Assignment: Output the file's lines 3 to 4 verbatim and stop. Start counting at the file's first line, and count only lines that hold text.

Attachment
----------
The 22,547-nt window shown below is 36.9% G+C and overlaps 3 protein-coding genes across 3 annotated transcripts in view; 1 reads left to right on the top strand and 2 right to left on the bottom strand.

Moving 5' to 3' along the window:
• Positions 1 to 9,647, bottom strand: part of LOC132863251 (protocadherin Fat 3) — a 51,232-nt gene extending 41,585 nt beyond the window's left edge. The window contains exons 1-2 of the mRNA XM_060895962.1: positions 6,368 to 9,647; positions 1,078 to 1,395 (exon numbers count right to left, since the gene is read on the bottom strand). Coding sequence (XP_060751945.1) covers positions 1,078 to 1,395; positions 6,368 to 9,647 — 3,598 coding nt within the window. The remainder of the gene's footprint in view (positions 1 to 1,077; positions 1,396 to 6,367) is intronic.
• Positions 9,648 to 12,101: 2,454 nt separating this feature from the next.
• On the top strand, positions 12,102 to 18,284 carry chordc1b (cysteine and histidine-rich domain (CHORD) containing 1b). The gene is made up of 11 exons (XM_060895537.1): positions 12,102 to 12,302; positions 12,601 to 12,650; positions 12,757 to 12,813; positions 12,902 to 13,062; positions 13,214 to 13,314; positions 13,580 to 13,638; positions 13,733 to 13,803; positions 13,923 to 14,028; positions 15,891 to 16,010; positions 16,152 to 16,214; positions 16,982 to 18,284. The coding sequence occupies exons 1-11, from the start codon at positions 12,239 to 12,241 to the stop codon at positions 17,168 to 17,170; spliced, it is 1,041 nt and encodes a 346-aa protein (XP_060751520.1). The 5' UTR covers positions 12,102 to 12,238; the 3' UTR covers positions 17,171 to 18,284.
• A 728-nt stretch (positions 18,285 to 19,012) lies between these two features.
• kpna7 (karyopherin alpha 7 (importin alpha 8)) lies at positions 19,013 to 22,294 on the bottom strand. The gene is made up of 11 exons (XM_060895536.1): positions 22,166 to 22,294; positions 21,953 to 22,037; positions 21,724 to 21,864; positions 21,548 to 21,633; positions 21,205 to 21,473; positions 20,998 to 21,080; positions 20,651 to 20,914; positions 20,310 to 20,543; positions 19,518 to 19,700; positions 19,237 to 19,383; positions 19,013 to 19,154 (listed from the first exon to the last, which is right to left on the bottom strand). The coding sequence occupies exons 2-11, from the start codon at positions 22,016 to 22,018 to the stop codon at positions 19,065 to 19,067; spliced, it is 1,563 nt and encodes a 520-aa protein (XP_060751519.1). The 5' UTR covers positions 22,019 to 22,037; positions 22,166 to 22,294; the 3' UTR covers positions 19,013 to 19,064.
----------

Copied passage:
• Positions 1 to 9,647, bottom strand: part of LOC132863251 (protocadherin Fat 3) — a 51,232-nt gene extending 41,585 nt beyond the window's left edge. The window contains exons 1-2 of the mRNA XM_060895962.1: positions 6,368 to 9,647; positions 1,078 to 1,395 (exon numbers count right to left, since the gene is read on the bottom strand). Coding sequence (XP_060751945.1) covers positions 1,078 to 1,395; positions 6,368 to 9,647 — 3,598 coding nt within the window. The remainder of the gene's footprint in view (positions 1 to 1,077; positions 1,396 to 6,367) is intronic.
• Positions 9,648 to 12,101: 2,454 nt separating this feature from the next.